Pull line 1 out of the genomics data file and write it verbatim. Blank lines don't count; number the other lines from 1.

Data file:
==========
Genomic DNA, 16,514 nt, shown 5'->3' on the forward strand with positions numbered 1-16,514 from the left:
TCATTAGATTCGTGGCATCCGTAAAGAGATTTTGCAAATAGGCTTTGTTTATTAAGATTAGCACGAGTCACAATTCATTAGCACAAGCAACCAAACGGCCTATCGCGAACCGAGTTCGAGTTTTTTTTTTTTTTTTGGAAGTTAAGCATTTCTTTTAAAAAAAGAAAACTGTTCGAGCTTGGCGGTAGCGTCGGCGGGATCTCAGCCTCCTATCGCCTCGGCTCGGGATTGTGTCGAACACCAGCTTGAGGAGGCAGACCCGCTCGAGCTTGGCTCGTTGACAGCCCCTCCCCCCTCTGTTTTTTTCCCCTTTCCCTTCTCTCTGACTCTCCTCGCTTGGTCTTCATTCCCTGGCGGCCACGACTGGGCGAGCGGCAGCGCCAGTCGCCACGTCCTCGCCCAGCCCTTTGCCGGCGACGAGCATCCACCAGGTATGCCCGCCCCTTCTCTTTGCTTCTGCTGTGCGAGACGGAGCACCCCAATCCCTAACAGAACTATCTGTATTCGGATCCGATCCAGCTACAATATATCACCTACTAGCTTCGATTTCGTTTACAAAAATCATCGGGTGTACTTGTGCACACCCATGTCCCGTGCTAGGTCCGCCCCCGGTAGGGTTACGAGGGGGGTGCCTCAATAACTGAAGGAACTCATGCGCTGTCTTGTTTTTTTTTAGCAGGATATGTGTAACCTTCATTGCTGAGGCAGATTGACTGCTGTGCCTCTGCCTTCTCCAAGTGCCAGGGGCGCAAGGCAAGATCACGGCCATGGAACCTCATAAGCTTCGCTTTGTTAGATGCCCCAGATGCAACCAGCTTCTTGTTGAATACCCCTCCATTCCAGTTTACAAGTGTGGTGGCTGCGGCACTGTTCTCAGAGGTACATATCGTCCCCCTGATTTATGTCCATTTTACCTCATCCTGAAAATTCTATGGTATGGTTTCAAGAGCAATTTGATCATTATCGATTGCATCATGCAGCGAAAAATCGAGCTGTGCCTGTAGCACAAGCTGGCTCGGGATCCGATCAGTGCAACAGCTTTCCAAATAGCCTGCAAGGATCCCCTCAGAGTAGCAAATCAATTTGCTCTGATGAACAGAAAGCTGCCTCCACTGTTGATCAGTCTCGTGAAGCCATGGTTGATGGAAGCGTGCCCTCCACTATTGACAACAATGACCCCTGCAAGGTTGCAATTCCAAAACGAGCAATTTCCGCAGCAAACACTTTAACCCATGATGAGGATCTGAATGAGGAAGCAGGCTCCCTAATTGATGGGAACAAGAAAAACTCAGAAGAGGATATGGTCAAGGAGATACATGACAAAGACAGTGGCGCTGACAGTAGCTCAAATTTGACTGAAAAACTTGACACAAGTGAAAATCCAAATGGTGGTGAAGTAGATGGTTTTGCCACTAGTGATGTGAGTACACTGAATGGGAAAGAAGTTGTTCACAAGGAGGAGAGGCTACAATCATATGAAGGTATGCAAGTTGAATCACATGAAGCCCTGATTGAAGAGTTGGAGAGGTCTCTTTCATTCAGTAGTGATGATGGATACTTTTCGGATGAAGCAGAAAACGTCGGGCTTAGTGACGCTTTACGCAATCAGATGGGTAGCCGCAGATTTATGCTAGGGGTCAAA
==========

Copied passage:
Genomic DNA, 16,514 nt, shown 5'->3' on the forward strand with positions numbered 1-16,514 from the left: